Plasticity means first the ability of some organisms to develop into several possible phenotypes depending on the environment they face. For instance, crocodiles with a same genotype will develop either into male or into females depending upon temperature. The phenomenon of plasticity has always been seen as proper to the living things, and was an important keyword in the eighteenth-century vitalism. In the era of genetics, plasticity means a one-to-many mapping between genotype and phenotype.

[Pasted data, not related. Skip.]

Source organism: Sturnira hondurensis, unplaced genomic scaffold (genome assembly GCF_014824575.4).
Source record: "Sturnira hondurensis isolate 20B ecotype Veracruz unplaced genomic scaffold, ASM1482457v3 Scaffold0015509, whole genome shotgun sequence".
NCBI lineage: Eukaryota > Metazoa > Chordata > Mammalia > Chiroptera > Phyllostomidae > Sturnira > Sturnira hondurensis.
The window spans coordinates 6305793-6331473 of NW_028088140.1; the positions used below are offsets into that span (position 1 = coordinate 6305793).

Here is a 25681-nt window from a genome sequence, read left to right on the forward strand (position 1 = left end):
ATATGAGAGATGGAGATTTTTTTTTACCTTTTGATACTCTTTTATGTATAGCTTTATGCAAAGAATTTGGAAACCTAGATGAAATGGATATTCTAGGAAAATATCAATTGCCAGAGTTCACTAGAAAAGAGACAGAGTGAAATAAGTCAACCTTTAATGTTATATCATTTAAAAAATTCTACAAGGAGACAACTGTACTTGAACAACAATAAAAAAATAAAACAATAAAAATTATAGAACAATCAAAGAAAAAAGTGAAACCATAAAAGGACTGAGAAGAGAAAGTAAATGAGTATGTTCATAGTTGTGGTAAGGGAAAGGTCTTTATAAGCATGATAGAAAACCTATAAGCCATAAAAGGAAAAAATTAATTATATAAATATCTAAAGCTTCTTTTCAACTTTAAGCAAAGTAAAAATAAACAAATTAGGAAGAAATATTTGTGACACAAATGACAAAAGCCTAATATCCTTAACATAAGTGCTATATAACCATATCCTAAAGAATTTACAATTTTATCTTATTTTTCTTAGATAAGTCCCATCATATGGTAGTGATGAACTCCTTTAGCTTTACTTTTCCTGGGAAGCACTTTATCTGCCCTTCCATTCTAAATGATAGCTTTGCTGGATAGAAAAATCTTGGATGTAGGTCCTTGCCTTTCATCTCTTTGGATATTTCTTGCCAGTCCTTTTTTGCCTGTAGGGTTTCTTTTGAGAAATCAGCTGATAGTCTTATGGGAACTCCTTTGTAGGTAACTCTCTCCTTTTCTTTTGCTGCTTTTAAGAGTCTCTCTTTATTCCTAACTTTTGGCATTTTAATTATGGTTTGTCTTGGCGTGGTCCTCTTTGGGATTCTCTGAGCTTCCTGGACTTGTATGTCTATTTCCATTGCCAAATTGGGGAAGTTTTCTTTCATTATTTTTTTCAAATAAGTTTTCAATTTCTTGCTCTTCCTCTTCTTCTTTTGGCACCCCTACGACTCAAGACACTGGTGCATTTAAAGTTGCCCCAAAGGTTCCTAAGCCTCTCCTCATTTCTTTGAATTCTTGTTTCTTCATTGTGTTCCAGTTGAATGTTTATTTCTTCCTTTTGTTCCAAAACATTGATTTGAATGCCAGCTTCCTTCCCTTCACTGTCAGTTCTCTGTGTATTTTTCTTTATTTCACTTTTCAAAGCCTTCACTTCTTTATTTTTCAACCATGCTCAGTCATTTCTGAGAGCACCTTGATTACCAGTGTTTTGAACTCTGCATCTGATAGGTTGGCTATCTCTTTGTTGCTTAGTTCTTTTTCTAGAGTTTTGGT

Second, quite differently it means developmental plasticity, which is the ability of cells and sets of cell to adopt various cell fates in development, according to the inductions they will receive. Sea urchin experiments in around 1,900 demonstrated this ability, first when a sea urchin embryonic cell once divided gave rise to two embryos (Hans Driesch) – which proved that embryonic cell were likely to adopt all fates, that is, were “totipotent,” second, when Spemann and Mangold...
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